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Dad gets bond in child cruelty case, cops say he left baby in hot car while he saw probation officer

Police said he left baby in hot car

Courtney Lamont Kidd is directed to a seat in Clayton County Magistrate Court Tuesday morning for his first appearance hearing. (Staff Photo: Kathy Jefcoats)

Courtney Lamont Kidd is directed to a seat in Clayton County Magistrate Court Tuesday morning for his first appearance hearing. (Staff Photo: Kathy Jefcoats)

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Clayton County Chief Magistrate Judge Wanda Dallas advises suspects of their rights during a first appearance hearing Tuesday morning. (Staff Photo: Kathy Jefcoats)

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Courtney Lamont Kidd listens to instructions from Clayton County Chief Magistrate Judge Wanda Dallas during his first appearance hearing Tuesday morning. Dallas advised Kidd of his rights and set a $20,000 bond on a child cruelty charge. (Staff Photo: Kathy Jefcoats)

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Courtney Lamont Kidd signs documents related to his child cruelty charge during his first appearance hearing Tuesday morning in Clayton County Magistrate Court. (Staff Photo: Kathy Jefcoats)

JONESBORO — Clayton County Chief Magistrate Judge Wanda Dallas set a $20,000 bond for a Forest Park dad charged with leaving his infant daughter in the car in the courthouse parking lot while he reported to his probation officer Monday morning.

Courtney Lamont Kidd, 37, responded to information provided by Dallas but didn’t make a statement in court Tuesday morning during his first appearance hearing. His preliminary hearing has been set for July 24. Dallas told him if he is released on bond, he is to have no contact with the baby. He is charged with one count of child cruelty.

Kidd was arrested Monday after witnesses reported seeing him walk away from the car, leaving the baby unattended in the parking lot of Clayton County Courthouse. A woman reportedly told police she tried to get Kidd to return after she noticed the baby but he ignored her and walked into the building.

The woman reportedly removed the baby to cool off in her own car and waited for the man to return. When he didn’t do so within minutes, the woman walked the baby into the courthouse atrium where she was cared for by security officers. When Kidd came downstairs to exit, he walked toward the baby as if to retrieve her, said witnesses.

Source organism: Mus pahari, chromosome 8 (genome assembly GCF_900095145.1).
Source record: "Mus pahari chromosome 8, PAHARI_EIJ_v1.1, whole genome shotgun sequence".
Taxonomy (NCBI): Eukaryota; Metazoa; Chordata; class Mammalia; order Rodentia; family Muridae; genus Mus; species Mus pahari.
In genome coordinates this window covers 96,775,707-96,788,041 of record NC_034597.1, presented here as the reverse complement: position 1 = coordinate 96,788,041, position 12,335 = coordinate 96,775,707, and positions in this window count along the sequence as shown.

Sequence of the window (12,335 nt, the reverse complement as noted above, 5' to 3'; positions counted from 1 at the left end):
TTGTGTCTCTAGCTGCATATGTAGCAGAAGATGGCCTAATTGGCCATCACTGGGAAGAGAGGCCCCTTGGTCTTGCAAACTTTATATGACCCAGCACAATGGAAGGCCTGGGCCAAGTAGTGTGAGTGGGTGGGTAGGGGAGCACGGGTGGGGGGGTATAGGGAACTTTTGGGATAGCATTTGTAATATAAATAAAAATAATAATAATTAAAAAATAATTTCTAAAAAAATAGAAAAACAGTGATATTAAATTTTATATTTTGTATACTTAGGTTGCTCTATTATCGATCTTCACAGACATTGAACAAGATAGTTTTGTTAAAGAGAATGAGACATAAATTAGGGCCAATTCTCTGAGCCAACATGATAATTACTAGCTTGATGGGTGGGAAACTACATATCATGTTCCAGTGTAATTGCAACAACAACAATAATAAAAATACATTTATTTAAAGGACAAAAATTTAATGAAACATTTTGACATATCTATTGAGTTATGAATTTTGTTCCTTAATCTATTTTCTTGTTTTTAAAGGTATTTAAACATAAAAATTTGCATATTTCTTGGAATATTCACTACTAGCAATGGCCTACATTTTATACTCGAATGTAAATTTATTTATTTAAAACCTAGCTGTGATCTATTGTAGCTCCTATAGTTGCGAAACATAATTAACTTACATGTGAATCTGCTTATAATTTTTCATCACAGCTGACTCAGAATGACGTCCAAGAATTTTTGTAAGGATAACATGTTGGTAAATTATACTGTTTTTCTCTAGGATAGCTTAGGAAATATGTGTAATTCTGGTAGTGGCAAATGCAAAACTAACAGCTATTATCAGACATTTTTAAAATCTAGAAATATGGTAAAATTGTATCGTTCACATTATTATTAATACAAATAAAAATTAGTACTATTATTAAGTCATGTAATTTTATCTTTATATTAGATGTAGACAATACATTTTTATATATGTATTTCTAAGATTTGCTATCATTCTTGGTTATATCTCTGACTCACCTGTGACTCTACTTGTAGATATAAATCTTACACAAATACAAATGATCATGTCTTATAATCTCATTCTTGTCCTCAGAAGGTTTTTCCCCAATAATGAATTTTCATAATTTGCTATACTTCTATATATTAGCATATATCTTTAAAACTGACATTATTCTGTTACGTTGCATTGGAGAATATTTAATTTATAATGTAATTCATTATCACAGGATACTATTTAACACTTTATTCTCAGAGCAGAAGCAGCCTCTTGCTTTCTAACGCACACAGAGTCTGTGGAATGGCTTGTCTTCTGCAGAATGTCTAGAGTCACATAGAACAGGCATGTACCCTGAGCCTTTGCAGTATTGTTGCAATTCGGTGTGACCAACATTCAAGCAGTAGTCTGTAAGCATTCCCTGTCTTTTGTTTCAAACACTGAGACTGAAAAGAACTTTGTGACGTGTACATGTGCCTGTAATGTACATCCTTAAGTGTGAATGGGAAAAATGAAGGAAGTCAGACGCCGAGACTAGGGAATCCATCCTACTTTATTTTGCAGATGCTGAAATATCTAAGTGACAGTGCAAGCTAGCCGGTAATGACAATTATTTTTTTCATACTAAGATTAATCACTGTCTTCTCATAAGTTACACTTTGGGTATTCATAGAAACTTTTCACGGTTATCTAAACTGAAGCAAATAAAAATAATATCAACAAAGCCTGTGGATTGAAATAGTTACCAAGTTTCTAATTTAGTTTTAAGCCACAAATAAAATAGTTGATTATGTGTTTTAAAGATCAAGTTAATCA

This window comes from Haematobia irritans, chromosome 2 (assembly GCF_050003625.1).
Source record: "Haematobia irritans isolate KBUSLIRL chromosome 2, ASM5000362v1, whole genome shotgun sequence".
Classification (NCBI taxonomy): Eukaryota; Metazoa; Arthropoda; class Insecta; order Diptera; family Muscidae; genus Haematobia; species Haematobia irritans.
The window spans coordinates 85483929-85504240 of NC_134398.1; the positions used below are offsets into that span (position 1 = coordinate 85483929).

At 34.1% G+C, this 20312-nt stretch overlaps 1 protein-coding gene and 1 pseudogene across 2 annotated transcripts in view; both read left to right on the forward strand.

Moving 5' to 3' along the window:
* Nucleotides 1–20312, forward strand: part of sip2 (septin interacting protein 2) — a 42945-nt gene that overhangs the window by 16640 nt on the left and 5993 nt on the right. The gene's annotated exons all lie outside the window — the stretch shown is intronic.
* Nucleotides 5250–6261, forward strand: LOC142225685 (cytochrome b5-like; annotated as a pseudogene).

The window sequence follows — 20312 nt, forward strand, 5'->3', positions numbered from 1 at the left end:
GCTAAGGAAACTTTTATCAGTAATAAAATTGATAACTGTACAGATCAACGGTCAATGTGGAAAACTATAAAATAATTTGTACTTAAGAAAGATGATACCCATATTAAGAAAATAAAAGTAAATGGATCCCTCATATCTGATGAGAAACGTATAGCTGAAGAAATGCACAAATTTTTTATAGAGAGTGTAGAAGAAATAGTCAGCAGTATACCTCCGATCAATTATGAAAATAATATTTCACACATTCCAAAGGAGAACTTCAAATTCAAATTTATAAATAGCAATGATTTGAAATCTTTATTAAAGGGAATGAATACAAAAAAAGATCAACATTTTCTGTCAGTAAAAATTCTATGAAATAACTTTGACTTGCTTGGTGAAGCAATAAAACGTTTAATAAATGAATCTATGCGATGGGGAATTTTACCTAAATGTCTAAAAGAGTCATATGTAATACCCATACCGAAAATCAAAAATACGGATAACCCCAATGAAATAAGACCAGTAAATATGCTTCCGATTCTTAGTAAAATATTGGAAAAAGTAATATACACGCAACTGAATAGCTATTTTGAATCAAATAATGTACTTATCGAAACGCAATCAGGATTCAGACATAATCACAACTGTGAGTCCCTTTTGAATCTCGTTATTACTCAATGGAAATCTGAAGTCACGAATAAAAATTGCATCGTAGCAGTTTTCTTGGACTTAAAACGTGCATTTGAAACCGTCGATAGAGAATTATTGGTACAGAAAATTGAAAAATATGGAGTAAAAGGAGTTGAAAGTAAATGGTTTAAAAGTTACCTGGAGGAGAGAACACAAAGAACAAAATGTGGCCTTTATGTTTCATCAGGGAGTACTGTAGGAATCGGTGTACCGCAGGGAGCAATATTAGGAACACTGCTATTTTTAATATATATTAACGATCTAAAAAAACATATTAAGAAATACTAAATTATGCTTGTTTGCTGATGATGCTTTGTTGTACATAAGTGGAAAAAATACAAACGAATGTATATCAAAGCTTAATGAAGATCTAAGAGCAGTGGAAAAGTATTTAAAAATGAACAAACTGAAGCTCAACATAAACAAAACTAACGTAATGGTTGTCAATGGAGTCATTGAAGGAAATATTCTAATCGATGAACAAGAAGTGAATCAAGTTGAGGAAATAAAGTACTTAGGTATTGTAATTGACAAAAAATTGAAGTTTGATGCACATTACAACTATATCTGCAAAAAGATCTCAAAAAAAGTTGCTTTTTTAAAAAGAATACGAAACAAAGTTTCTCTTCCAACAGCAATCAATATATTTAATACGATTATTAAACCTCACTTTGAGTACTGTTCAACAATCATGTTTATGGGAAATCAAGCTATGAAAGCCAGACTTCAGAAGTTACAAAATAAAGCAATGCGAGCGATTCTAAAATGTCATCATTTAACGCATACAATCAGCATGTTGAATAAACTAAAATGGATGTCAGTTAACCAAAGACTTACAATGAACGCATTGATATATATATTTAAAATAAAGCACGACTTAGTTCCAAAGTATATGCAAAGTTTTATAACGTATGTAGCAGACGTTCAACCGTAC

Instead, deputies arrested him.

Kidd is a convicted felon who has been in and out of state prison three times since 2003, according to Georgia Department of Corrections records. He was most recently released in 2009.

According to Clayton County court records, Kidd’s previous convictions include pandering, riding a bicycle without lights, violating the leash law, selling or possessing drugs, obstructing an officer, loitering, trespassing, owning nuisance animals and violating traffic laws.

Records show he is serving misdemeanor probation for an April conviction in Clayton County State Court for speeding in a school zone, driving with an expired tag and making an improper turn.

Clayton County Sheriff Victor Hill issued a public service announcement this year when temperatures warmed up, offering safety tips to prevent kids from being left in hot cars.

Hill said that since 1998, at least 532 children have died in the United States from being left in a hot car. Half of these children were forgotten by a parent or other caregiver, and nearly 20 percent died when parents knowingly left their child in a vehicle. The rest died playing in an unattended vehicle. “All of these tragic deaths are preventable,” he said. “Remember to check for small children in a car seat and to never leave children unattended in a vehicle — even for a few moments. Remember that pets should also never be left in a vehicle during the summer months.”

The safety tips advised the public to never leave a child unattended in a vehicle, call 911 immediately if a child is spotted alone inside a car, make sure all occupants exit a car, don’t overlook sleeping babies, make sure kids don’t have unsupervised access to a vehicle and teach children that cars are not to be played in.

Hill suggested “reminders” to help adults remember to get all kids out of the car, including keeping a stuffed animal in the car seat and moving it to the front seat when a child is secured, placing a purse or briefcase in the backseat with the child, routinely checking the car for kids when exiting and requiring the child’s school or caregiver make a call if the child doesn’t show when expected.

The news of a 22-month-old Cobb County boy who died last month after being left for seven hours inside his father’s car has drawn national attention and spotlighted the importance of not leaving kids in vehicles. Dad Ross Harris, 33, has been charged with murder in the toddler’s death.